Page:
Arts & Entertainment and Travel & Tourism

Downtown museum hosting Eclipse Day Party

August 16, 2017
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Roger B. Chaffee Planetarium Grand Rapids Public Museum
The Roger B. Chaffee Planetarium at the Grand Rapids Public Museum is named after the Grand Rapids-born astronaut who lost his life in the 1967 Apollo 1 spacecraft fire. Photo via

A museum downtown will host a party to celebrate the first total solar eclipse in the lower 48 states since 1979.

Grand Rapids Public Museum will host a variety of activities during an Eclipse Day Party between 10 a.m. and 3 p.m. on Aug. 21 at the museum, at 272 Pearl St. NW in Grand Rapids.

The party marks a total solar eclipse that will cut across the continental U.S. for two minutes on Aug. 21. Although there are about two solar eclipses worldwide every three years, the last total solar eclipse that spanned the contiguous U.S. was in 1979. The next is projected to occur in 2024.

According to NASA, the totality of the eclipse will pass through 14 states, from Lincoln Beach, Oregon, east to Charleston, South Carolina. Anyone not in that direct path will be able to see a partial eclipse, including residents of Michigan.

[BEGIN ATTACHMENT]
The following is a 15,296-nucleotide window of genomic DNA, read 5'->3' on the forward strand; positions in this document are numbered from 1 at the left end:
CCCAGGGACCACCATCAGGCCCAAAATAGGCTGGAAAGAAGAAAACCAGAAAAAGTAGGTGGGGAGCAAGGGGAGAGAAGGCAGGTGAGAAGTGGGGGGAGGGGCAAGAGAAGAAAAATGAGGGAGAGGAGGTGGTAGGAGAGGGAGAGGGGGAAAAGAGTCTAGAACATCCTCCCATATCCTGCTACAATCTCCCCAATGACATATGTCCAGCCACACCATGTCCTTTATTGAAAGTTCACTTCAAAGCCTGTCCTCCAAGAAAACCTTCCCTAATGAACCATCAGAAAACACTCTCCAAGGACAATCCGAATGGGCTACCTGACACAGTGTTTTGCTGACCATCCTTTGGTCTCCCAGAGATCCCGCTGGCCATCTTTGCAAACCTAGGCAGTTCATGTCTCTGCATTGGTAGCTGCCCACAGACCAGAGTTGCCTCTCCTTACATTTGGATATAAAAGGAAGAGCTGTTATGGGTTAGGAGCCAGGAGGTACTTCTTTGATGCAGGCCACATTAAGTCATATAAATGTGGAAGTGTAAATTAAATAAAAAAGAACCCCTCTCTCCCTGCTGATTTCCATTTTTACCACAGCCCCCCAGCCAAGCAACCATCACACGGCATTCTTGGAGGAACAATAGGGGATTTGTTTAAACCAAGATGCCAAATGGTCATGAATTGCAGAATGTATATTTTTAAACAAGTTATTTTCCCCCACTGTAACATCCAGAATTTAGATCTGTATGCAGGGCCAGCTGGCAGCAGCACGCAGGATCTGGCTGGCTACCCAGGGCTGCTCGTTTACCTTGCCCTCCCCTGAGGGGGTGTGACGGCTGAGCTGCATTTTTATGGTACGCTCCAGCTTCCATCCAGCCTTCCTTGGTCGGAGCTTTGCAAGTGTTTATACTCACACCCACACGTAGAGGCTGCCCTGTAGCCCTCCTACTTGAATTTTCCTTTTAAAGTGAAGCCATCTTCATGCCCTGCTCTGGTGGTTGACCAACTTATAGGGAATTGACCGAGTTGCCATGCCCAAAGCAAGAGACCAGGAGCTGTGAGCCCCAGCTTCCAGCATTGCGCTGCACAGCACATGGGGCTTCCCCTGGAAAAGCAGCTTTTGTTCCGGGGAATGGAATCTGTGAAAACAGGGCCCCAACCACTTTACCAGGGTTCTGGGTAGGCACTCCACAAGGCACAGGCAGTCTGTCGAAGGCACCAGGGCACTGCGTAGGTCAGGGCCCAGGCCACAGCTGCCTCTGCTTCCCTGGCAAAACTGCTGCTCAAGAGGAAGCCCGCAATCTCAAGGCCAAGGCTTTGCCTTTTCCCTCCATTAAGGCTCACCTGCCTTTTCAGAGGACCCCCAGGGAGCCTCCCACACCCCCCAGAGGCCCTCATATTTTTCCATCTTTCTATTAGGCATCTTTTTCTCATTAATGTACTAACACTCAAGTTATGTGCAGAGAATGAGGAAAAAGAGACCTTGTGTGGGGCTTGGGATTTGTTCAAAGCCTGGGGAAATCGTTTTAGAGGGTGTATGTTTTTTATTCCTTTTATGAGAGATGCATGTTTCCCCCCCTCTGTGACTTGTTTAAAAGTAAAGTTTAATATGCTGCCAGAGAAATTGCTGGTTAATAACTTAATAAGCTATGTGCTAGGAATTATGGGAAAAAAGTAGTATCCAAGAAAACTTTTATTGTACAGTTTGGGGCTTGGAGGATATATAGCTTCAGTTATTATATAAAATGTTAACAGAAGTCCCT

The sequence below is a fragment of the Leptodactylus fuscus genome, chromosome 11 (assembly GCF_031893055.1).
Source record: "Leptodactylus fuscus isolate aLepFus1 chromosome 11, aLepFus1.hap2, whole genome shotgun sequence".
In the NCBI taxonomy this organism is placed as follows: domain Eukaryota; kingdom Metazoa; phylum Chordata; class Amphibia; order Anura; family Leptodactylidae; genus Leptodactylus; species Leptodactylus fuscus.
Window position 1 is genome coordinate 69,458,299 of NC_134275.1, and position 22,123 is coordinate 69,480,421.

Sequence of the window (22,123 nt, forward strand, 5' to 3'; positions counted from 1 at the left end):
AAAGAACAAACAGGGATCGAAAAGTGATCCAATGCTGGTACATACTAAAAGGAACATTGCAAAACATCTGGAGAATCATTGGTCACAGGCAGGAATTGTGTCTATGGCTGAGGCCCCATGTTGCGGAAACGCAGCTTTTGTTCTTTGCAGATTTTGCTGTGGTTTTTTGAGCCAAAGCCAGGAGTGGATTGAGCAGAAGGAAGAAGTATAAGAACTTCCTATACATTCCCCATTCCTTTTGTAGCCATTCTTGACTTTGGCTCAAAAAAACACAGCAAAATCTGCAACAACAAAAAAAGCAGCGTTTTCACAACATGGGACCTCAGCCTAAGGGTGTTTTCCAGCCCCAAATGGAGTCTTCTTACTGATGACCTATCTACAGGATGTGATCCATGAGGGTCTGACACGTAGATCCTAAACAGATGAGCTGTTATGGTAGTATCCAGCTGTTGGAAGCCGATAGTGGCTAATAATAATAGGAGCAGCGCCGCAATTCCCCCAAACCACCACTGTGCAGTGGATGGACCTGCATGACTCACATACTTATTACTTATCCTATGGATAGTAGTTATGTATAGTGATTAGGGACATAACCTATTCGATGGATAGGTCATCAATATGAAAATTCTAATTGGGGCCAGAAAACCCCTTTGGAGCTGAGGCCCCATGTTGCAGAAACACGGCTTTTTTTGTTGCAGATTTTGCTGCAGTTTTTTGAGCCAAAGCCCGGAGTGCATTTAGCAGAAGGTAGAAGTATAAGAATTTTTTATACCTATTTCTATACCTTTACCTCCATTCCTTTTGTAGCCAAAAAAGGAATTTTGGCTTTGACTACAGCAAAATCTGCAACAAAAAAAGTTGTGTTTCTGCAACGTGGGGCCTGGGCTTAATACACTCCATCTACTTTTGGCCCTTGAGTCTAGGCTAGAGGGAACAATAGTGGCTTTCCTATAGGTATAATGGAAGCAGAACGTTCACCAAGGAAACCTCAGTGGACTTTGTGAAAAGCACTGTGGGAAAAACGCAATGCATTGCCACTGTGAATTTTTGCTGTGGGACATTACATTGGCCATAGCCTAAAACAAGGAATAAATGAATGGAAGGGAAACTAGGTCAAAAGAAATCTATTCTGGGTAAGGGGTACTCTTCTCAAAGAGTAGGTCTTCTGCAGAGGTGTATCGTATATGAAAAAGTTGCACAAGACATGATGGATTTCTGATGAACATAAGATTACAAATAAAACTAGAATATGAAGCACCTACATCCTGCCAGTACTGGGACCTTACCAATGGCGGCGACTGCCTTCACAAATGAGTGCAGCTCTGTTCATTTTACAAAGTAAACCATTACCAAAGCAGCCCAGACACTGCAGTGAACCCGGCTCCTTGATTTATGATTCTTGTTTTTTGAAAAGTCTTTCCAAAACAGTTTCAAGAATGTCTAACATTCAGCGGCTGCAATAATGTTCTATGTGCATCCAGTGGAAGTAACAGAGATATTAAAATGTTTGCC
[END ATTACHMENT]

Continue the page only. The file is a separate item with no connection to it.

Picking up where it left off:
Party activities

The museum’s Eclipse Day Party will include a live stream of the total solar eclipse in the Meijer Theater.

Attendees also will be able to make solar system bracelets, decorate personal eclipse shades, design and build spacecraft, make eclipse projectors and more.

There will also be showings every half-hour of an educational film, “Eclipses and Phases of the Moon,” in the Chaffee Planetarium.


Eclipse Day Party activities will be included with the price of general admission to the museum.

Visitors attending the Grand Rapids Maker Faire on Aug. 19 and 20 will receive free admission to the Eclipse Day Party by wearing their event wristband.

Visit for more information.

Grand Rapids Public Museum

The Grand Rapids Public Museum is a publicly owned institution that is home to more than 250,000 artifacts that tell the history of Kent County and beyond.

It houses the only planetarium in the region and is responsible for protecting the Norton Indian Mounds, a national historic landmark.

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